Within the next two weeks two monster steel ships, the largest ever built at the yards of the Detroit Shipbuilding Co., will drop into the water at Wyandotte and the finishers will quickly add the necessary trappings and upper works to put them into service before the rush of the season has fairly begun. No. 134, the keel for which was laid Dec. 20 last, is practically ready for the water now. She is 476 feet in length over all and will be christened the HARVARD.
Within two months from dropping into the water she will be delivered to her owners, The Pittsburg Company, commonly mentioned as the Carnegie Co. The first of the Eddy boats now building will slide into the water three weeks from the launching of the HARVARD. She is 442 feet in length over all and is at present known as 135. She will be christened the SIMON J. MURPHY.
May 9, 1900
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According to present plans, the Carnegie steamer HARVARD, building at the Wyandotte ship yard of the Detroit Dry Dock Co., will be launched Saturday of this week. The steamer SIMON J. MURPHY, 442 feet long, building at the same yard for Eddy Bros. or Bay City, will be launched in about three weeks. The second Eddy boat will be launched about a month later.
May 17, 1900
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Detroit, June 23. - At 3 o'clock this afternoon occurred the launch at the Wyandotte yards of the freighter SIMON J. MURPHY, for Eddy Bros., & Co., of Bay City. The MURPHY is 451 feet long, 51 feet beam and 28 feet deep. There is a pretty story in connection with the naming of the big boat, but it is not the usual story of a pretty girl and a bottle of wine broken on the bow. That formality is not on the program. The boat is named after the only surviving member of the original lumber firm of Jonathan Eddy, S.J. Murphy and Newell Avery, that started the business in Danville, Maine, before any of the families moved to Michigan. Three generations of grown representatives of the three families were represented at the launch today. After the launch, Mr. Murphy invited the representatives of the three families to dine at his residence, 1035 Woodward Avenue.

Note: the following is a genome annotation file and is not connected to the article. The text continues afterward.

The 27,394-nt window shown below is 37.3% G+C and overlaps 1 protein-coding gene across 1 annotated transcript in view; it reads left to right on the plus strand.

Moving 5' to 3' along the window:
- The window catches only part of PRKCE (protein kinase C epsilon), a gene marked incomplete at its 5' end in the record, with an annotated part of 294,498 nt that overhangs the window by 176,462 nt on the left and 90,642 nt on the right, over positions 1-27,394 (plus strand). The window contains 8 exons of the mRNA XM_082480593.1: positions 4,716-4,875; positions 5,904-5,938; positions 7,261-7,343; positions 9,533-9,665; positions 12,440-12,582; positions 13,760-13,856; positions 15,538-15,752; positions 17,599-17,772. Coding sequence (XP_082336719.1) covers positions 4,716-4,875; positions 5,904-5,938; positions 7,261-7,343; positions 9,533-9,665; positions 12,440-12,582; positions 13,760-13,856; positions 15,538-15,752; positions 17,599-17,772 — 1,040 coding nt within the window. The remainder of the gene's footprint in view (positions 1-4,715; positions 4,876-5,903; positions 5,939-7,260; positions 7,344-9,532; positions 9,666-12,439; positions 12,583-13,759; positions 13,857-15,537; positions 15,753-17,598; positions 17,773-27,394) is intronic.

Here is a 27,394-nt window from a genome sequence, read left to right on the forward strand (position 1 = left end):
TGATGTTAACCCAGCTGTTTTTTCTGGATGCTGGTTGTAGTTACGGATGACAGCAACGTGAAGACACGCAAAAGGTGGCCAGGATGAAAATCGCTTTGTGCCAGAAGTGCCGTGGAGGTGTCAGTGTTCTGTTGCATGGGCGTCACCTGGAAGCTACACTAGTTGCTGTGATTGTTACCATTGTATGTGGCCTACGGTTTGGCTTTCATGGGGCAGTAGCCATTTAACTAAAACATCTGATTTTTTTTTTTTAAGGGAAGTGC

June 24, 1900
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THE' SIMON J. MURPHY' 455-FOOTER LAUNCHED AT WYANDOTTE.
SHE COST $325,000 AND WILL CARRY 6,000 TONS OF FREIGHT.
A Disastrous Accident Narrowly Averted As She Slid In.
A fine modern steel freight steamer, costing $325,000, was launched from the Wyandotte yards of the Detroit Shipbuilding Co. yesterday afternoon, and two months later another, an exact duplicate in every way will follow her. Both craft are for the Eddy-Shaw transportation company, of Bay City, and added to four other steamers in commission for some years, make up a fleet worth at the least calculation $1,500,000.
The steamer is named SIMON J. MURPHY after the venerable millionaire Detroit lumberman, who made a good deal of money in partnership with the father of the Eddys, whose names figure in the foregoing company. Mr. Murphy, who is on the shady side of 80, was healthy, hearty and active, and teeming with humor, was present at the launch yesterday, and keenly enjoyed the interesting spectacle.
The ferry steamer SAPPHO carried 800 people to the splash, of whom 500 were invited guests of the owners of the boat. Some of the owners were also present, among them Selwyn Eddy, Charles A. Eddy and Frank W. Eddy, and Howard. L. shaw and John C. Shaw, representing the Shaw estate. H. L. Shaw is also manager of the line. He "brought out" the POPE and SELWYN EDDY, of the fleet, sailing them a number of years, and never had an accident, and at the time was one of the youngest masters on the lakes.